Chastened, the Muslims voted tactically in Uttar Pradesh and Bihar in the 2004 Lok Sabha election, giving the BJP fewer seats and bringing the UPA to power. Although the BJP did better in 2009 in Bihar due to its alliance with Janata Dal (United), which virtually wiped out Lalu Prasad Yadav’s Rashtriya Janata Dal, it still fared poorly in Uttar Pradesh, thanks to the voting by Muslims there that gave the UPA a second term.
Indeed, the Muslim vote has dictated the last two poll cycles in Uttar Pradesh. In the 2007 Assembly polls, Muslims massed behind the Bahujan Samaj Party (BSP), giving it a clear majority, ending 15 years of unstable coalition politics. In 2012, Muslims deserted the BSP leader, Chief Minister Mayawati, turning to the Samajwadi Party (SP) and providing it with a majority. “Eight out of 10 Muslims voted for the SP,” says Rajya Sabha MP Mohammad Adeeb from Uttar Pradesh, an independent who campaigned with SP chief Mulayam Singh Yadav last year, but now accuses him of turning his back on the Muslims. “They won because of the Muslims.”
That no political party can take the Muslim vote in Uttar Pradesh for granted is clear from their divergent patterns of voting for the Lok Sabha and the Assembly polls. Despite backing a clear-cut winner in the 2007 Assembly election, the Muslim voters showed another hand in the 2009 Lok Sabha election, dividing their allegiance roughly equally among the SP, the Congress and the BSP, depending on who was strongest to beat the BJP, which then crashed to the bottom of the heap.
Until Modi’s name suddenly leapfrogged to the headlines in March as a prime ministerial contender, political watchers were generally of the view that the failures of the UPA at the Centre and of the one-year-old SP in Uttar Pradesh would benefit the BSP at the 2014 Lok Sabha polls.
Muslims leaders say Uttar Pradesh Chief Minister Akhilesh Yadav, the eldest son of Mulayam, has failed their community, which comprises a whopping 40 million of the state’s nearly 200 million people. Dozens of incidents of sectarian violence have caused a loss of Muslim life and property across Uttar Pradesh. While the SP promised to free Muslim youths arrested earlier for their alleged roles in terror plots, no such action has yet been taken. The state government has also stonewalled calls to disclose the contents of an independent inquiry it commissioned into the disputed arrests of the youths.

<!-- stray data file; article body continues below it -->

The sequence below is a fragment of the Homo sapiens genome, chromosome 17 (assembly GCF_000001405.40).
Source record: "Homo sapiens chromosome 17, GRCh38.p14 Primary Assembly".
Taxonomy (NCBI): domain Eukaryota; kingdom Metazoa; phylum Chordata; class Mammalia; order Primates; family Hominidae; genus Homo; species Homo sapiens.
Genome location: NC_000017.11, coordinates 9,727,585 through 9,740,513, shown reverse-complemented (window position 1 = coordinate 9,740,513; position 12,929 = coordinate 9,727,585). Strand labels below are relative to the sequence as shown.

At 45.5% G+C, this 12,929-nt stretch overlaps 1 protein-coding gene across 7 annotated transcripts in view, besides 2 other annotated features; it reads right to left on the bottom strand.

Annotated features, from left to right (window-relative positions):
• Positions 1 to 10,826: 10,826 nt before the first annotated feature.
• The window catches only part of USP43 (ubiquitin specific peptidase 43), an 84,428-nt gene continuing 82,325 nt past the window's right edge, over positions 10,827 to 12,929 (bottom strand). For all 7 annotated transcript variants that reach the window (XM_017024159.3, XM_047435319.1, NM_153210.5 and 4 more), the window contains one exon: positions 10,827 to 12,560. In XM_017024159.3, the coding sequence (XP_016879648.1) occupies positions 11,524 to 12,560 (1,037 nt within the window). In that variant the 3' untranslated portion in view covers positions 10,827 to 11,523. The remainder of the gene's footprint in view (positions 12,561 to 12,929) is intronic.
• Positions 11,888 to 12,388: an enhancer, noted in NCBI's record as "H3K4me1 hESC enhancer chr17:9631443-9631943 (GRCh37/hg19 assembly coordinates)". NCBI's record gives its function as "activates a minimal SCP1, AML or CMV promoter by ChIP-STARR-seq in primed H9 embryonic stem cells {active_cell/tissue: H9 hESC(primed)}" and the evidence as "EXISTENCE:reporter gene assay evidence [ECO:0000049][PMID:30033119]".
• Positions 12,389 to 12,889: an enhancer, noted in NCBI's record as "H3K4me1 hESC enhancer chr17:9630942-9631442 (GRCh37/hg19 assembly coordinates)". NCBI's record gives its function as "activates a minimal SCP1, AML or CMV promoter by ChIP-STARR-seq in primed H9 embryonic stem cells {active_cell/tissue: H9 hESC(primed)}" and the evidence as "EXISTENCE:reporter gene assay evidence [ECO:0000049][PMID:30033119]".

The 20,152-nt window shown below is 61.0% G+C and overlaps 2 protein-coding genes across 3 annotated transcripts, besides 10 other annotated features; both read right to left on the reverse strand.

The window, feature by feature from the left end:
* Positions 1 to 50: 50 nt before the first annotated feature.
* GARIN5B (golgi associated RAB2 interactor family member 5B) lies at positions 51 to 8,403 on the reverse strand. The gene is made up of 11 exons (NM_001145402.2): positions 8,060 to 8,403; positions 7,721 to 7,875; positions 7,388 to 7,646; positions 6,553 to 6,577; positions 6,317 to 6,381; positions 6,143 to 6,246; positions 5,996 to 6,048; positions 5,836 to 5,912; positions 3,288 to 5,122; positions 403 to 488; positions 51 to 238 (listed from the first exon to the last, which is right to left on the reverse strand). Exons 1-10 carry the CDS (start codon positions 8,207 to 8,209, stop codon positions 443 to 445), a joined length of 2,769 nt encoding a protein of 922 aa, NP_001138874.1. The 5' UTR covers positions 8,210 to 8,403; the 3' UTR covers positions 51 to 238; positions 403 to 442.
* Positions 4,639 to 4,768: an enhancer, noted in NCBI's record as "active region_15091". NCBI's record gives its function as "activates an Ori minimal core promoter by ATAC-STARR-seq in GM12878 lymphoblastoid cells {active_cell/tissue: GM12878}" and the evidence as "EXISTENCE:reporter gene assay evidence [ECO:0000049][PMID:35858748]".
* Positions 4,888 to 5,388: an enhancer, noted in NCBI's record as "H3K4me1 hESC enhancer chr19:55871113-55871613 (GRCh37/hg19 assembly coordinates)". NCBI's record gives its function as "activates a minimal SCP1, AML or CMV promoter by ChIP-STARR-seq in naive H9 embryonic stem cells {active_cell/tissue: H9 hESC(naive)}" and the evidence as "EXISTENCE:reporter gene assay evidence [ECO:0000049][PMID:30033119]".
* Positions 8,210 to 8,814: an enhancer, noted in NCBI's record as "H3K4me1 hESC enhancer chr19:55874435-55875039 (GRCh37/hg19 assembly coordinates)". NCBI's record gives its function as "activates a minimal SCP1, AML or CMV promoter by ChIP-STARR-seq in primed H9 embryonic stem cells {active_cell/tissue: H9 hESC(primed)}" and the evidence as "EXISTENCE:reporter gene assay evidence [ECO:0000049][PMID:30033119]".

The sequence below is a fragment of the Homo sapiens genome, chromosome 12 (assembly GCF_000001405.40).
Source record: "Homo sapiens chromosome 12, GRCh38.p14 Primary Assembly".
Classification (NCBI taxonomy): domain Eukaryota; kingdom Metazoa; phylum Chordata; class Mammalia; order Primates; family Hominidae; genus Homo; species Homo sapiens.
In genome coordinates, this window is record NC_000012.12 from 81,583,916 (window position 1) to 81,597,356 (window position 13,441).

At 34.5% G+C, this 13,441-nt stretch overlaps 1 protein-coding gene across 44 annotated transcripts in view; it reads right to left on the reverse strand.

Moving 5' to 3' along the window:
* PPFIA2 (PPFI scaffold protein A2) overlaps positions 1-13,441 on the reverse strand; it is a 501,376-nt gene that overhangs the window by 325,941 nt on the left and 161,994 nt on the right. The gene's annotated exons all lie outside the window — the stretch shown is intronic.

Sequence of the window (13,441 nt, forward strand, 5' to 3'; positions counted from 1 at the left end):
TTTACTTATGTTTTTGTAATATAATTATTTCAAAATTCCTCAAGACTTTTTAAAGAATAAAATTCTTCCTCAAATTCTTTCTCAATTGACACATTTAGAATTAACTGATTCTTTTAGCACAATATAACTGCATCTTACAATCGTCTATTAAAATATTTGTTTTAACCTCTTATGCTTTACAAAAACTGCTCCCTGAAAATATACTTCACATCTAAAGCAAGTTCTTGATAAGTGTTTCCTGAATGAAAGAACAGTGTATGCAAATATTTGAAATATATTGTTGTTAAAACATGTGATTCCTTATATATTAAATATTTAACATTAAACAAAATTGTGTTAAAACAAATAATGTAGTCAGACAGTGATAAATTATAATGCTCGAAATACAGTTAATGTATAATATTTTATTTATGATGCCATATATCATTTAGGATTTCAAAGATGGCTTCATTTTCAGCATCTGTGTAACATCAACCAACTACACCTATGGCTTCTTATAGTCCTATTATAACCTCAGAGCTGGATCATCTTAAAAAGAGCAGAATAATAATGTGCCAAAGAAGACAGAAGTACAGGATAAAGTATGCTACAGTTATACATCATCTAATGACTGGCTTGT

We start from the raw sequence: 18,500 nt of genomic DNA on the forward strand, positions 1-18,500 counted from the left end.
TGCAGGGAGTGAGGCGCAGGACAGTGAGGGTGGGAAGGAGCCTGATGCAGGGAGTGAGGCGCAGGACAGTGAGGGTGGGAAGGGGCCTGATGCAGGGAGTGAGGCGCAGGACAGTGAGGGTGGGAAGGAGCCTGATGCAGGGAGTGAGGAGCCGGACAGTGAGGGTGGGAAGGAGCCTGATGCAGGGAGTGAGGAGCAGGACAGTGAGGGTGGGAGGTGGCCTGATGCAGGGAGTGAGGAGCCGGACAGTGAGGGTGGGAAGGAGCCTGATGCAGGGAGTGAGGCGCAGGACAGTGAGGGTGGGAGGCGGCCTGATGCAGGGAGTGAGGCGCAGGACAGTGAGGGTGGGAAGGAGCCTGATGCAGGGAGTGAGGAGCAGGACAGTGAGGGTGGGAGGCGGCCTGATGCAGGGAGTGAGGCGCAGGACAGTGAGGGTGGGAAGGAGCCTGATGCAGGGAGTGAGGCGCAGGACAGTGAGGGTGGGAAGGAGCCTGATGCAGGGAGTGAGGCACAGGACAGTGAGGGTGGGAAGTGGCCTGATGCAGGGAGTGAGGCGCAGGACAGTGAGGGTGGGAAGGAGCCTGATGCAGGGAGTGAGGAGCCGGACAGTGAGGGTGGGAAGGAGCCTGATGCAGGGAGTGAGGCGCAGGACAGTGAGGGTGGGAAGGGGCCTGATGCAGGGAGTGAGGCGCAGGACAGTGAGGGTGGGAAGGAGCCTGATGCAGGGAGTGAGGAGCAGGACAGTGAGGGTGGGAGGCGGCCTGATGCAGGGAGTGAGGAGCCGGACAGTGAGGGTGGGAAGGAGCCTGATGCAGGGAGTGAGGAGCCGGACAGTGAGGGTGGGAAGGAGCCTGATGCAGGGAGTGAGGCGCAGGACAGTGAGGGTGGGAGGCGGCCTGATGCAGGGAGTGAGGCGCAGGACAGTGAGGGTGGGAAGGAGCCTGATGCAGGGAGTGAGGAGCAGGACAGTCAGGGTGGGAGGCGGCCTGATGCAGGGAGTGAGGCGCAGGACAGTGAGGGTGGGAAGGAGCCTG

“This government (of Akhilesh Yadav) is refusing to govern,” says Maulana Zulfikar, a cleric connected with India’s most influential Islamic seminary of Darul Uloom at Deoband near Muzaffarnagar city in west Uttar Pradesh. Muslims are also angry with Akhilesh as he has failed to nominate heads for statutory organisations that cater to the Muslims, such as the Minorities Commission, the Urdu Academy and the Sunni Central Waqf Board, which administers the massive properties deemed to be jointly owned by the Sunni Muslims in the state. This might drive them to the Congress party, especially if Modi is a prime ministerial candidate, says Zulfikar.
Abdul Bari, a veteran of the Jamaat-e-Islami, is candid: “Muslims are dominant in over 36 Lok Sabha constituencies in east and west Uttar Pradesh. They will explore alternatives to the SP.”
And yet, there is grudging acceptance that with Modi as a frontrunner, Muslims can’t move away from either the Congress or the SP. “It’s no longer a secret that Modi is the BJP’s PM candidate,” says Abdul Khalik, a retired bureaucrat in Lucknow. “Muslims may be unhappy with the Congress but they have no other option to vote for.” Indeed, both the Congress and the SP now believe they are in the play for Muslim votes once again, as BSP’s Mayawati has a history of tying up with the BJP.
In just two weeks in March, four public meetings focussing exclusively on the Muslims were called at Lucknow, three of them bringing out tens of thousands of Muslims on the streets. While one meeting, on 2 March, was directly called by Mulayam, he also occupied centrestage at another rally that Arshad Madani of Jamiat Ulema- e-Hind called on 17 March.
On the same day, the Congress party’s Muslim face, External Affairs Minister Salman Khurshid, who hails from Uttar Pradesh and once headed the party’s state unit, descended on Lucknow at a town hall sort of meeting with Muslims, exhorting them to break free from the SP’s grip. Earlier, on 3 March, MP Adeeb led a huge rally of Muslims jointly with the Communists to demand that Muslims arrested in terror cases be released. “Muslims in Uttar Pradesh have the capacity to make and unmake national governments,” he says. At that rally, the Muslims hooted Ashok Vajpayee, the SP candidate from Lucknow for the 2014 polls, and refused to let him speak.